Phyllis Webstad’s new book, The Orange Shirt Day, illustrated by Brock Nicol, tells the story of her experiences of attending residential school, and the story of how an orange shirt she wore, purchased by her grandmother, was taken away from her.

B.C. woman behind Orange Shirt Day pens new book for teachers

Phyllis Webstad brings her book The Orange Shirt Story to classrooms province-wide.

Orange Shirt Day, now a national day of remembrance recognized Sept. 30, gains its name from the story of the orange shirt taken from Phyllis Webstad on her first day at residential school.

Her heart-wrenching and poignant story has inspired many across the province and country and around the world to engage in conversation about the realities of residential school and the wider historical marginalization of Indigenous peoples.

Now Webstad has decided to reach an even bigger audience with her book The Orange Shirt Story.

READ MORE: Dirty Laundry: I was not expected to succeed

“It tells the story of the orange shirt, how my grandmother brought me to town to buy me something to wear on my first day of Indian Residential School and I chose a shiny orange shirt,” Webstad said. “Then when I got to the residential school it was taken away and I never did wear it again. The book tells about the stuff I went through, and my experiences that year and then finally getting to go back home to granny at the end.”

Roughly 30 pages long with illustrations done by Ottawa-based illustrator Brock Nicol, The Orange Shirt Story is written to be an educational tool used in classrooms, Webstad said. To that end, editions are available in English, French and Secwepemc (Shuswap), while her book tour has a heavy focus on going directly to young people at school.

Opening with a book launch in Kamloops on Sept. 4, so far Webstad said she has travelled to schools in Kelowna, Vancouver, Victoria and Langley before returning to Kamloops this week and finishing in Clinton on the Sept. 28.

Having taken a three-month leave of absence from her work, Webstad will be heading to Alberta and Northern B.C. in October and will conclude her tour back in the Cariboo at Quesnel in November. She said that it’s very emotionally hard to do the tour, as she averages two schools a day, presenting at one big assembly before talking with two classes at each.

“I always had trouble talking, when I would speak at elementary schools, to the little ones. So my book is geared towards the elementary age, but it will be used, I think, in every grade, any grade really, because it’s a good conversation starter on residential schools,” Webstad explained.

Webstad said that the history of residential schools is not just First Nations history, but rather is Canadian history.

READ MORE: BC Legislature shines spotlight on Orange Shirt Day

She feels that everybody in Canada, be they adults or children, need to learn about what happened at these schools. The Orange Shirt Story, Webstad said, can be read as the story of every residential school survivor and, according to what some survivors have said to her, gives them a little justice in their lifetime.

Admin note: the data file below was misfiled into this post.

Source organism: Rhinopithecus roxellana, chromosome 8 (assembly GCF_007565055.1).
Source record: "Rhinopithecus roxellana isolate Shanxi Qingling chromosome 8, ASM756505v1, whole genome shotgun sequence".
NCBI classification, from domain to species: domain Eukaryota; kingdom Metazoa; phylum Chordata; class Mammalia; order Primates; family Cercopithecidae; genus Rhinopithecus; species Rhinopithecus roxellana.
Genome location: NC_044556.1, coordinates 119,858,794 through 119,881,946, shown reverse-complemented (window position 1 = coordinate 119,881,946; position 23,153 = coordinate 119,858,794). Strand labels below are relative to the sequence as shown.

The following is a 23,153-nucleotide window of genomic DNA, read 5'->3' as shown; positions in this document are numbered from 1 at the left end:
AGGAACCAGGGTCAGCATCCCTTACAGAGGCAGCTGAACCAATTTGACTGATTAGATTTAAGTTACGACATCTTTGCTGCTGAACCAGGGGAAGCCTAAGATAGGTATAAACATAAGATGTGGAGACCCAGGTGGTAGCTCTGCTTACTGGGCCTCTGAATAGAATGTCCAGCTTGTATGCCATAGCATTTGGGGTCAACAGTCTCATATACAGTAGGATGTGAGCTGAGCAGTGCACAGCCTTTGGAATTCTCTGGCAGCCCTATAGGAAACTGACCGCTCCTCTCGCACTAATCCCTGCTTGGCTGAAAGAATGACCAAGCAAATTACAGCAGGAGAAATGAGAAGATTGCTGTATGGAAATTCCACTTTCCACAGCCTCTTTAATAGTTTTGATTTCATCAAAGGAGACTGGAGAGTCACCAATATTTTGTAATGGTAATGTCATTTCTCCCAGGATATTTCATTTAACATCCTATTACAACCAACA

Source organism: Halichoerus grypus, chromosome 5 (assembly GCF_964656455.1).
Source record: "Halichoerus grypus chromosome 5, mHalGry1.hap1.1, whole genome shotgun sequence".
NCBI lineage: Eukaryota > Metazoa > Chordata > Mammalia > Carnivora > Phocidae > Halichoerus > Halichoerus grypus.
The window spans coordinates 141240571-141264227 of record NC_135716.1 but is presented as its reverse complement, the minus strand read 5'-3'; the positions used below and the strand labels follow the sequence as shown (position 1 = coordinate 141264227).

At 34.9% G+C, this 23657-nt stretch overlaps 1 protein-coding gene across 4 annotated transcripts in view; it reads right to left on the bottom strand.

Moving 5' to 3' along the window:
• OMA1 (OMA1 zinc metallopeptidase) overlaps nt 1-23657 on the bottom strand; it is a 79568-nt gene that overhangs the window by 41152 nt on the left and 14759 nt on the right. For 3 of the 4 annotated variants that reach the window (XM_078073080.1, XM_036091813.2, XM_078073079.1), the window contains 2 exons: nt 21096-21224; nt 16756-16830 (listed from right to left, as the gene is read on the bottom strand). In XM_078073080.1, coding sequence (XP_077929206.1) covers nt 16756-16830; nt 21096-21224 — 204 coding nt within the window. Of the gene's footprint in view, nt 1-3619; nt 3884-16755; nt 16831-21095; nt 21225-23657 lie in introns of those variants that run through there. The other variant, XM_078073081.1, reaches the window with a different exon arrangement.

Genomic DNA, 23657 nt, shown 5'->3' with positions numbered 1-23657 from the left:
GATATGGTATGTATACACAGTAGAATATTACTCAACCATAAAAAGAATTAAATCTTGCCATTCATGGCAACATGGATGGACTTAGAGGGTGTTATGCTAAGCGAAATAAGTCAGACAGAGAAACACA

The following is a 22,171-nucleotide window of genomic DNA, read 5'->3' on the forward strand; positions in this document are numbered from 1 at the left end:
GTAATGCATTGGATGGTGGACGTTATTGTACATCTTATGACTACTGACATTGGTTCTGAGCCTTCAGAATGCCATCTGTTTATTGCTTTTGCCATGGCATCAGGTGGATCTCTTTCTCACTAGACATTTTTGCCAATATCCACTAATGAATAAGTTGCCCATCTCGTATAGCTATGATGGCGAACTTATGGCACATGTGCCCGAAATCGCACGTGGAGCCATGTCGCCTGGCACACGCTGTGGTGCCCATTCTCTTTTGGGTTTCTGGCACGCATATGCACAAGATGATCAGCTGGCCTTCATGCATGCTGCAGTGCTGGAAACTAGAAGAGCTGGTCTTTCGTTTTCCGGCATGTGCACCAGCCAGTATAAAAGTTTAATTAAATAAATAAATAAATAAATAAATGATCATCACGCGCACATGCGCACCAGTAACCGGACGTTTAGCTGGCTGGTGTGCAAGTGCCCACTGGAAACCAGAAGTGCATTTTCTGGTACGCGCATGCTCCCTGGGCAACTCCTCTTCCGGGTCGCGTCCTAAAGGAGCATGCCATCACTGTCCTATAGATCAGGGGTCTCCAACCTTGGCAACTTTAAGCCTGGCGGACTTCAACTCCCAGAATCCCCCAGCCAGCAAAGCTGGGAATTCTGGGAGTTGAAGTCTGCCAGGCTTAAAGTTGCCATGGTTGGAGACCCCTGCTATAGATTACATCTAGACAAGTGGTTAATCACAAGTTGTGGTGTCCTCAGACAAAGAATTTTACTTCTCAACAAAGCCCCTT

Ideally, Webstad hopes her book will help influence and change society for the better when it comes to the treatment of the next generation of First Nations youth.

“There’s a lot of work that needs to be done to educate Canadians about the First People’s, whose land that they reside on,” Webstad said.

Orange Shirt Day celebrations will take place across the country Friday.



patrick.davies@wltribune.com

Like us on Facebook and follow us on Twitter

Just Posted

Former polygamous leader found guilty of removing a child from Canada

James Oler found guilty of removing an underage child from Canada to marry a U.S. man in 2004

Dog owner upset after five puppies stolen from Cranbrook home

Angelo Polh says a litter of puppies were taken from his home while he was away on May 11.

Local martial arts students head to worlds

Three Cranbrook athletes will be competing against the best at the USA World Championships

It happened this week in Cranbrook: 1912

Compiled by Dave Humphrey from the newspapers at the Cranbrook History Centre and Archives

Cranbrook Bandits battle it out in Montana

The junior and senior teams were successful south of the border going 2-2 and 3-0 respectively

UPDATE: B.C. pilot killed in Honduras plane crash

The crash happened in the Roatan Islands area, according to officials

Rescue crews still searching for Okanagan kayaker last seen three days ago

71-year-old Zygmunt Janiewicz was reported missing Friday

B.C. VIEWS: Reality of our plastic recycling routine exposed

Turns out dear old China wasn’t doing such a great job

Carbon dioxide at highest levels for over 2.5 million years, expert warns of 100 years of disruption

CO2 levels rising rapidly, now higher than at any point in humanity’s history

B.C. ferry stops to let black bear swim past near Nanaimo

Queen of Oak Bay brakes for wildlife in Nanaimo’s Departure Bay

Mother dead, child in critical condition after carbon monoxide poisoning at Shuswap campground

The woman was found unresponsive insider her tent and the youth was taken via air ambulance to hospital

Canada’s parole officers say correctional system has reached breaking point

About half of Canada’s federal parole officers work inside penitentiaries and correctional institutions

Montreal researchers create audible hockey puck for visually impaired players

Three years ago, Gilles Ouellet came up with the idea for a puck that makes a continuous sound

Former B.C. Greyhound bus drivers head to Penticton for goodbye party

Big bash runs until Sunday, funded by drink cans left behind on busses over the years

Most Read